On whether the change in the world behind Black Lives Matter feels real:
Bun B: For me, it doesn't matter if they're just doing it to appease people, because the money that these companies are donating is going to put some of these communities in a position to actually change themselves. We, as a culture, as a community, have to hold people continuously accountable. When they say they're going to start these initiatives, we have to demand transparency. Where does the funding go?
RMR: I completely agree.
Bun B: You've got Bank of America. Bank of America has put up $1 billion. That's $250 million a year for a four-year initiative. We have to constantly stay on their necks and be like, "Okay, where's this first $250 million going?" Make sure when the time comes with the next 250, we have to have the transparency for that. That goes for all corporations. We need to make sure that the money is going where it needs to go and that there’s transparency.
We can't just allow them to do with the money what they will. A lot of people are asking that, when these corporations do this, that they put a team of people in place to dictate where that money goes. They may not... For example, there's two Black Lives Matter organizations out there, right?
Bun B: There's the Black Lives Matter Foundation, which is not what people think it is. It does not represent Black Lives Matter. The foundation, which is the fake one, has already received over $4 million in donations. [Editor's Note: read more here.] We have to make sure that people know exactly where they should be sending the money and who they should be sending the money to.
RMR: That’s the business side, the corporate side. For the social side, like when they put up the squares? I would say it's a little bit cheesy, but it's a step. It's a step to at least send a little light on the situation.
Let's say somebody who doesn't know what's going on in rural Oklahoma, or rural Utah, he doesn't know what's going on. He actually clicks on the celebrity, #BlackLivesMatter, and he actually looks at it. He grows a little from that. He changes a little bit from that. Even if he chooses not to support it, I feel like he at least acknowledges it. Acknowledging it, I feel like that's a step towards the right direction. Of course we gotta keep [up the pressure] for real reform and real change and donations and everything. I feel like the change is decent. It’s a little step.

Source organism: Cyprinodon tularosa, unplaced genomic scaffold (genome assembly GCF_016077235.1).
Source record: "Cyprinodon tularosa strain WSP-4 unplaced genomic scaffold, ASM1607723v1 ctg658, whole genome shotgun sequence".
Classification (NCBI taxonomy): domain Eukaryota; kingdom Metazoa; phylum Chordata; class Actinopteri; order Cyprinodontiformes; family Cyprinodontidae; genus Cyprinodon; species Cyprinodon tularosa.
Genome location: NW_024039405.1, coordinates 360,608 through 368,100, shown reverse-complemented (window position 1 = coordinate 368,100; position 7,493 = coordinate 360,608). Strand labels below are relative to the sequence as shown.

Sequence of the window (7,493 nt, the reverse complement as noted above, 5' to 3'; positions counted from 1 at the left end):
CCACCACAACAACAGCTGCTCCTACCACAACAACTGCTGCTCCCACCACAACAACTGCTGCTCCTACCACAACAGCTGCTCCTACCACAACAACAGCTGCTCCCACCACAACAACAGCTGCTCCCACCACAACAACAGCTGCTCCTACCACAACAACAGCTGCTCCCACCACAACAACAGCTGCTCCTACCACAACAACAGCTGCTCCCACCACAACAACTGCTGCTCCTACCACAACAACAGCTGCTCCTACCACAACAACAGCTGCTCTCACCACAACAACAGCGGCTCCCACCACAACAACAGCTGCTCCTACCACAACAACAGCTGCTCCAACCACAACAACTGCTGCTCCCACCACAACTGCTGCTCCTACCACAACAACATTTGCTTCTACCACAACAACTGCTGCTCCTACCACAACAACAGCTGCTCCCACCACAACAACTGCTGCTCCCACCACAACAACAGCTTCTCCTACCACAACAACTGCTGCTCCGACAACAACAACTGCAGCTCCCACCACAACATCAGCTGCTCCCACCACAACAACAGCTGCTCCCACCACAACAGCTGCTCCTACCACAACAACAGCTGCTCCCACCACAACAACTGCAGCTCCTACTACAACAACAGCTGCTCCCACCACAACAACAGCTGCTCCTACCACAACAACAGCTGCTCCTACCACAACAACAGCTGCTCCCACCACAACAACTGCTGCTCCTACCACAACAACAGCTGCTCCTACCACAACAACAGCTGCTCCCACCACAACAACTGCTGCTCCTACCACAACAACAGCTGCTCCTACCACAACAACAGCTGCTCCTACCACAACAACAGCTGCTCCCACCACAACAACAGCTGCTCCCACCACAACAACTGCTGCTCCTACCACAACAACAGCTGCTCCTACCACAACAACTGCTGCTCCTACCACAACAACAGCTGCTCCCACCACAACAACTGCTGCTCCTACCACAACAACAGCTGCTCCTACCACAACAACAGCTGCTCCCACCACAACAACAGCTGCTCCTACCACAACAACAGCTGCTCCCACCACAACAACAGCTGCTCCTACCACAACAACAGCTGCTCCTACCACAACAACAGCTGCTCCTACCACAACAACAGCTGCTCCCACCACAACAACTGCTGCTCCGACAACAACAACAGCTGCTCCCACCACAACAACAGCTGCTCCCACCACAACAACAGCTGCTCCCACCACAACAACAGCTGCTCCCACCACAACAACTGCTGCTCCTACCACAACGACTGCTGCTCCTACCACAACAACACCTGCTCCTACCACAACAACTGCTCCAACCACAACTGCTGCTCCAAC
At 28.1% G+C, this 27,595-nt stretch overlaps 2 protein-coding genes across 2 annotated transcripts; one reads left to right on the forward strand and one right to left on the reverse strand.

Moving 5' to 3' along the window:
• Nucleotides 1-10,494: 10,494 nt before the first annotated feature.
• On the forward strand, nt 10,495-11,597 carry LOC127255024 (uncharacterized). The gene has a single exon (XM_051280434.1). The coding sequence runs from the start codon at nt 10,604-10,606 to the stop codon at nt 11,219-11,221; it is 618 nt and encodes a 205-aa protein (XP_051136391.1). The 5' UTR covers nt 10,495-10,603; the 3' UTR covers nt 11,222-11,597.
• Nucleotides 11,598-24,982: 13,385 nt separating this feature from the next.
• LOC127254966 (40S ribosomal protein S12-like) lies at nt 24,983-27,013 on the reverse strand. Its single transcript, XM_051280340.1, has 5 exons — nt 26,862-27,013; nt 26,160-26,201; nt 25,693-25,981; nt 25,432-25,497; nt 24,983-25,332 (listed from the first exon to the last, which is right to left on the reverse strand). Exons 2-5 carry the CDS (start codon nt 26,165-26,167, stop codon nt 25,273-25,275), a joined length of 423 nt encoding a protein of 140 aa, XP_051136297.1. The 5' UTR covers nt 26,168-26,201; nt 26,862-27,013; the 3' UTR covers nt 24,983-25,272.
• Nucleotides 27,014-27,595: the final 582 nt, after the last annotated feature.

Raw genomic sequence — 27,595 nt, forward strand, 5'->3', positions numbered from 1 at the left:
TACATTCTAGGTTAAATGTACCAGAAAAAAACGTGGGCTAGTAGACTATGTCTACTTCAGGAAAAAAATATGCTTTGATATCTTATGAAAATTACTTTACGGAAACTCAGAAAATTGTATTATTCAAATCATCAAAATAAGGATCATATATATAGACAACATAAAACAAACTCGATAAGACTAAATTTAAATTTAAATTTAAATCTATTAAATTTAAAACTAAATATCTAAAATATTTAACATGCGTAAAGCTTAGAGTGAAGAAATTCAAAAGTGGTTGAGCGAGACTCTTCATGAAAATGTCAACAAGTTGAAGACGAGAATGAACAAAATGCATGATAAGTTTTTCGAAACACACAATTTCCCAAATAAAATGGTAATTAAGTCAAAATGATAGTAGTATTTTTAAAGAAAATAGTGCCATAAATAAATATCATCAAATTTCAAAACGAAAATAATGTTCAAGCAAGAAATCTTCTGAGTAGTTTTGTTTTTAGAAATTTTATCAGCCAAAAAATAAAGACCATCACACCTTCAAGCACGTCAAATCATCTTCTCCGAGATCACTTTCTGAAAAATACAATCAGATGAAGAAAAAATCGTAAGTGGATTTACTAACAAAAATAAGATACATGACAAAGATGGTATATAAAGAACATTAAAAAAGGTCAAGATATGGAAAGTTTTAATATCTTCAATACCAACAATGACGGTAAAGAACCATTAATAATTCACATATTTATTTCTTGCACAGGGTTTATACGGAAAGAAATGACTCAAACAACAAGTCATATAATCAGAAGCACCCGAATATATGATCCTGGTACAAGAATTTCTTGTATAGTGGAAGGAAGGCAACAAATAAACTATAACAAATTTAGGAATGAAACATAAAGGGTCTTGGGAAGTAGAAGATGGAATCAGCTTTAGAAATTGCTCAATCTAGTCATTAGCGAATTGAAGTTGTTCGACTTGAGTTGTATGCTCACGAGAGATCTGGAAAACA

If you open up yourself to different cultures, if you choose to grow a little bit, if you can put yourself in that person's shoes; then you can see a little bit from their perspective. Maybe you can choose if I'm going to judge or I'm going to react or something.
On RMR's DRUG DEALING IS A LOST ART EP and pushing music forward:
RMR: Half of the records on the EP, maybe 75% of the records I made before “Rascal” even dropped. You feel me? Before that video even dropped, I had different pools of music that I always dabbled with. I have a lot more records that are way different. We chose to put the selective few on there just to show exactly where music could be stepping to. Not to even just say me, but I feel like I'm the blueprint of the artists of the future because a lot more artists, not just kids, but a lot more artists are going to turn things around and start experimenting. Not just experimenting, but growing.
Bun B: I think that really surprised a lot of people. Once you see the [“Rascal”] video cut on and you see the imagery in the few seconds before it starts, you're like, "Okay, I know..."
Even with the screengrab. Even when you hear his voice, and you're like, "Oh, wow. I did not see that coming." It's a pleasant surprise. That's the beauty of it. It's a pleasant surprise. Everywhere you went, every comment about it was positive. "This is amazing. I can't believe I'm seeing this right now. I love this." Everything was supportive. I think it's a beautiful thing when culturally, we're open to see these merging of the genres.
It shows, for one, that our young people are not always what we assume they are. They're very forward-thinking. They're progressive, and they're willing to take chances. He took a big chance, presenting himself in the way that he did. I think it paid off. I think it was refreshing for people to see. It wasn't the same old, same old that people normally hear with hip-hop.
I encourage young people taking a chance on themselves, not just wanting to do what everybody else is doing. The black experience, it has similarities, but the expressions are usually different. That's the beauty of RMR. He details the black experience in America, but from a totally different aspect. We need to encourage when young people want to take chances on their art and take chances on themselves out here right now. I'm glad that everybody was receptive to it like I was. That's what we want to do, is encourage more artists like RMR to go out on a limb and try something that separates them.